The more competitive your market, the more control you need over the links. This can be secured only by in-house specialists.
Marya Kazakova is confident that if a product or service is complex, requiring a long onboarding and a certain way of positioning it, it’s much easier to work with your own team.
Thus, engagement grows and you can nurture a deep knowledge of your niche.
It’s a treasure in terms of value for pursuing link-building goals.
This doesn’t mean that engaging third-party specialists is bad! Not at all.
All of the experts contributing to this article have had experience with both hiring outsourced people and growing their own team.
If you don’t have resources for building your own team right now but feel like not coping with all the work, hiring a part-time freelancer could be an ideal decision for you.
The most important thing, underlined by all our contributors, is that building links means building relationships.
Try to obtain industry contacts, reach out to specialists in your market, and offer cross-marketing moves or any kind of win-win collaboration.
There’s a big chance that through networking, you’ll get to know trustworthy freelancers, agencies, or even people fit for hire.
Make sure that you are not collaborating with link exchange platforms, networks, or link farms, though. These relationships can have implications for your brand.
If HBO Made a TV Show on Link Building, What It Would Be Like?
Our SEO pros really unleashed their inner Aarons Sorkins with this one.
Jen Cornwell offered a remake of Groundhog Day. In this version, Bill Murray’s character Phil would be trying to make black-hat tactics work but failing.
An amazing article submitted to a great media outlet would become a game-changer. He’d manage to break a time loop while expecting (with no high hopes, really!) for the traffic to get growing.
Alex Tachalova developed an idea of the whole new world of link building where everything is upside down.
In a new reality, good links will be considered bad ones, while links from low-quality sites will be the best of the best. Also, one of the main characters will be a crazy Black-White Hatter, who used to remember what the good link is, but he forgot.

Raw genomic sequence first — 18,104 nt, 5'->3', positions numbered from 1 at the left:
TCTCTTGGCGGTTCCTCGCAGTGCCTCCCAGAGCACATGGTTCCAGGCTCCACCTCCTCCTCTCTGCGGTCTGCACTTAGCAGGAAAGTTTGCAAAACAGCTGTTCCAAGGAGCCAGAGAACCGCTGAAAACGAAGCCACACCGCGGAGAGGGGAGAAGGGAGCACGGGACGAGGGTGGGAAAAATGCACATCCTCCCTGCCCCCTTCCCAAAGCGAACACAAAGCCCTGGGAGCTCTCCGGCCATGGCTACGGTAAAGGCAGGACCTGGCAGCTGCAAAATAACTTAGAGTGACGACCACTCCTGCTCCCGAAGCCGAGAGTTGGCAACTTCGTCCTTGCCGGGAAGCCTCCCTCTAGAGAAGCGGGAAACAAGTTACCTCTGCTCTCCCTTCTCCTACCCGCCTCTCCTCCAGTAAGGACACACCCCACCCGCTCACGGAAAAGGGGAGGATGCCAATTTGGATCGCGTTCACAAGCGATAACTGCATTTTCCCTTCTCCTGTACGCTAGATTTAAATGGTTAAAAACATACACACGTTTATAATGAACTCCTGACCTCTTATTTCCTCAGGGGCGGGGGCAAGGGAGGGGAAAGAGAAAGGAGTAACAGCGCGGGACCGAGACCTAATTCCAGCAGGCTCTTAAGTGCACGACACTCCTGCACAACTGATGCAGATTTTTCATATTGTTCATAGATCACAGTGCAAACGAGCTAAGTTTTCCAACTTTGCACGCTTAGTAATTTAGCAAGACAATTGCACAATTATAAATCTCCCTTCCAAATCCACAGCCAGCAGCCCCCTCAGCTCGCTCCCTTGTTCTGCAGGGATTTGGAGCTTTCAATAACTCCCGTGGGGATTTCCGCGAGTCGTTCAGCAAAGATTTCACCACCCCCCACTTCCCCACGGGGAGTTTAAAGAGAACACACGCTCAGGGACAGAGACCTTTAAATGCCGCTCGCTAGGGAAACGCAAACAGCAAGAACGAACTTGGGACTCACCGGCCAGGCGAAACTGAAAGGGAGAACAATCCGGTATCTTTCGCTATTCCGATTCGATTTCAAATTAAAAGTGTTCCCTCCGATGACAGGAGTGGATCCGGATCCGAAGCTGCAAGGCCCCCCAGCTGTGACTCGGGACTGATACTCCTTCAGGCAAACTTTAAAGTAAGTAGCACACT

The main character would have to go through all of the struggles and bring the link building world back on track by finding the way to unlock the crazy Black-White Hatter’s memory.
Ann Smarty is sure that such a TV-show would be definitely about superpowers because you really need those to get good links!
There will be a chosen few who can make magic happen and the majority of people trying to fake it.
Bibi Lauri Raven insists on the show with a lot of gore in it: zombies, interdimensional travel, mythical monsters, drag queens, and tons of puns.
It would be called something like “The Splendid Adventures of Amber Poole,” starring Aleyda Solis as the protagonist.
Craig Campbell would be the prankster; a sort of Loki figure messing everyone up.
Google would be this type of Sauron-eye-thing, turning everyone into zombies.
Everyone would basically be trying to murder everyone (which has nothing to do with real-life link building experience! Just saying.).
Helen Pollitt is also certain that such a show would have to uncover the shady side of link building.
Hopefully, it would help teach everyone who watched it what SEO is because all the specialists are fed up with trying to explain it to their friends and family.
Alex Khilova went a completely different path choosing the setting of the XVIII century French Revolution. The army would run into a battle for top rankings.
It would endure defeats and celebrate their victories. The soldiers, of course, would never give up and accompany their quest with an uplifting motif of an adapted verse of La Marseillaise:
To arms, Linkbuilder!
Form your battalions,
Come on, come on!
Let our websites and posts
Be enriched with a traffic flow!
As you can see, link building can be much more exciting than most people can imagine.
Although it involves a lot of routine work (choosing donors, monitoring spammy links, pitching articles, reaching out to webmasters), it is also about strategic thinking and risky decisions.
The more Google’s algorithms evolve, the more creative link builders have to become.
We hope this article has helped you gain some understanding of the link-building logic, even when it comes to really controversial questions.
Hopefully, you’ve also found a boost of inspiration and are ready to start the fight for the best links of the web.
Let your websites and posts be enriched with a traffic flow!
- 5 Tips to Run a Sustainable Link Building Campaign
- 50 Types of Links You Want & How to Build Them
- Link Building for SEO: A Complete Guide
- All images provided by author.